For only the fourth time in history, a Christian music album topped the Billboard 200. Chris Tomlin’s album, Burning Lights, hit #1 for a brief moment in January. On one hand, it’s surprising, because there is little to recommend Tomlin’s style of music as anything particularly spectacular. There are no gimmicks like auto-tune, no unique subjects such as thrift shopping, and no sweet guitar solos way up high on the tiny strings. It’s a collection of songs written in a standard set of chords (G, C, D, Em, and sometimes Am) made to be easy to play and easy to sing. In full disclosure, I haven’t actually heard this album, but I am familiar with Tomlin’s older music, having played and sung it in churches for the last decade.
It’s not just a fluke that Tomlin’s album hit the top of the charts. He has a knack for producing anthemic music that makes you feel good. The secret to him being sung more often than Katy Perry (who also recorded a Christian album), as a recent news story reported, is that his music is sung corporately. It is eminently singable, and as anyone who has joined in with hundreds or thousands of other voices at a concert in a common refrain knows, there is a cognitive and physiological sense of participating in something big. The unity reinforced by a large number of people performing the same action, presumably for the same purpose, gives the participants a feeling of awe.
One of the first ideas I latched onto in the study of religion was “collective effervescence.” Perhaps it’s because it sounds like an amazing shampoo. Regardless, it was used by sociologist Emile Durkheim in his book, Elementary Forms of Religious Life. He is one of the dead old white guys we learned about only to dismiss his ideas as out-of-date and politically incorrect. It makes us feel more enlightened and pluralistic. But that’s another story. In Durkheim’s important work on religion, he claimed that we can observe the social function of religion by looking at the way primitive societies organize and divide their time between the profane (mundane daily living) and the sacred. Collective effervescence was the term Durkheim used for what happens when people meet together to re/affirm a common goal or idea. In his examples, tribes organized and performed a regular series of rituals around a totem object. The participants acted in dramatic and expressive ways that they did not in normal life. The corporate performance of ritual re/created their beliefs in the power of the object and the supernatural forces it represented, giving them the energy to perform their mundane activities until they gathered again.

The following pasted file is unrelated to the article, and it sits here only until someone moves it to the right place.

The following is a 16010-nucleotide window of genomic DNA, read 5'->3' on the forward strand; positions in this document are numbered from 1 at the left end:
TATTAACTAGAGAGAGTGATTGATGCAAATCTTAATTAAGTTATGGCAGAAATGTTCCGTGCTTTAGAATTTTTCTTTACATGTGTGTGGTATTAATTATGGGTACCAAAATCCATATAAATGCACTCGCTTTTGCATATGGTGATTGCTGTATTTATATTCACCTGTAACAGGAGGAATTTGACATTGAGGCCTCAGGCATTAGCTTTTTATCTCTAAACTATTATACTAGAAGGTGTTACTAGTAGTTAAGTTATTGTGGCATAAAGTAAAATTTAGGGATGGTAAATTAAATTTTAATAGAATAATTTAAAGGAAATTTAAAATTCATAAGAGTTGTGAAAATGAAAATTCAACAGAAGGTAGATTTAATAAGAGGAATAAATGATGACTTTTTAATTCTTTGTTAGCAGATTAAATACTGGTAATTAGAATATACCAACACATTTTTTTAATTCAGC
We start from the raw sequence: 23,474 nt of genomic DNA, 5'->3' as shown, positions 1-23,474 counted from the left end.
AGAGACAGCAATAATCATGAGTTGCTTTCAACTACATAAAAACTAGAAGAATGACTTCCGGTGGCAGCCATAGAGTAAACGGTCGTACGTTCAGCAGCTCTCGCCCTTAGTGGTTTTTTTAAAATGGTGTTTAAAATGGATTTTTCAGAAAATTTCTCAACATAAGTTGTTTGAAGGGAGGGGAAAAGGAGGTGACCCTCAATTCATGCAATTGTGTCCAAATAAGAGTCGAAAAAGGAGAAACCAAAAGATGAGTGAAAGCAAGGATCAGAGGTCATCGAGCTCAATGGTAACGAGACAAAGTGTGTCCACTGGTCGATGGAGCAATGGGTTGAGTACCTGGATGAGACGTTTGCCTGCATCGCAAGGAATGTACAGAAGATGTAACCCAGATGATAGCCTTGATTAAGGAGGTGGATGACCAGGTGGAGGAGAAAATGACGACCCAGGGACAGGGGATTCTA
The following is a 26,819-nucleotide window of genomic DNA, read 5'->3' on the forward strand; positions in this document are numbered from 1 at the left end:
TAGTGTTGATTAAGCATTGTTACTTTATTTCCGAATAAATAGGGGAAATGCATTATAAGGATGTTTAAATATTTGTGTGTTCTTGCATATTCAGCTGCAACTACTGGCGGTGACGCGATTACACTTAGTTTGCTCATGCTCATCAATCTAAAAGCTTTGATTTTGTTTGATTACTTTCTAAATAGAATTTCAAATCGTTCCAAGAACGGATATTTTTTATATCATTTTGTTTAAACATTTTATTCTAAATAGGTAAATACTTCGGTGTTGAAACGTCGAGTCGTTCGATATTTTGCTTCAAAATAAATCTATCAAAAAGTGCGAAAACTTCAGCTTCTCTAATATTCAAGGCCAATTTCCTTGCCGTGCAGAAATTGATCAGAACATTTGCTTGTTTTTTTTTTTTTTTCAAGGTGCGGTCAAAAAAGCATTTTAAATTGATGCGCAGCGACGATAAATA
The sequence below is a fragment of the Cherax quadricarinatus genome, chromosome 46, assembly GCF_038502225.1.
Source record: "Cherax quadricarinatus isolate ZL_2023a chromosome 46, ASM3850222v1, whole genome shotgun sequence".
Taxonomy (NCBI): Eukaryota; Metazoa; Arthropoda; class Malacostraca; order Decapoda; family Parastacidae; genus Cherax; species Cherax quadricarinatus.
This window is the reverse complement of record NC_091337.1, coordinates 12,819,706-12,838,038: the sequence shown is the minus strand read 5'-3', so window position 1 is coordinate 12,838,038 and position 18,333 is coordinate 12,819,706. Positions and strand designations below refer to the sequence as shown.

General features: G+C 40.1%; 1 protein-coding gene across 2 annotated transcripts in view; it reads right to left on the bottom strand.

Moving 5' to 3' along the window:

The most popular way of producing a sense of collective effervescence in modern Western Christianity is through music. Tomlin is popular because he provides an easily accessible way for a large number of people to get a sense of belonging to something larger than themselves. Other methods that the church has used and does use are comparatively less effective, either because they are outdated, more hierarchical, or more complicated. Baptism and communion, the participation in fasting across the monotheistic traditions, meditation in the Eastern traditions all create a sense of belonging, but the prerequisite level of knowledge is higher. Singing just involves more or less following the words sung in somewhere close to the right pitch, which a majority of people have already done before, whether in the shower or in the car.
From a musician’s standpoint, worship music is simple, too simple. But it’s designed to be that way. And Tomlin has made a lot of money from it. I’m not saying that he’s trying to go the route of “Faith + 1” from my favorite South Park episode (and the only one I’ve watched). I think he’s sincere, and so are the majority of folks who sing his music. But he, like they, mistake the feeling of collective effervescence they get from singing for the divine. Dramatic conversions, reaffirmations of faith conviction, and an expression of spiritual manifestations such as speaking in tongues and being “slain in the Spirit” (falling over in ecstasy) all are more likely to occur in the large group settings that have been the hallmark of American Christianity. Singing songs that are as simplistic as radio pop with religious lyrics provides the easiest cultural “in” to experience a sense of the divine on a regular basis. For Marx, religion may have been the opiate of the masses, but for Tomlin and others, music is like meth (or maybe weed) for the masses. But, as Christian proponents would say, without the harmful side effects.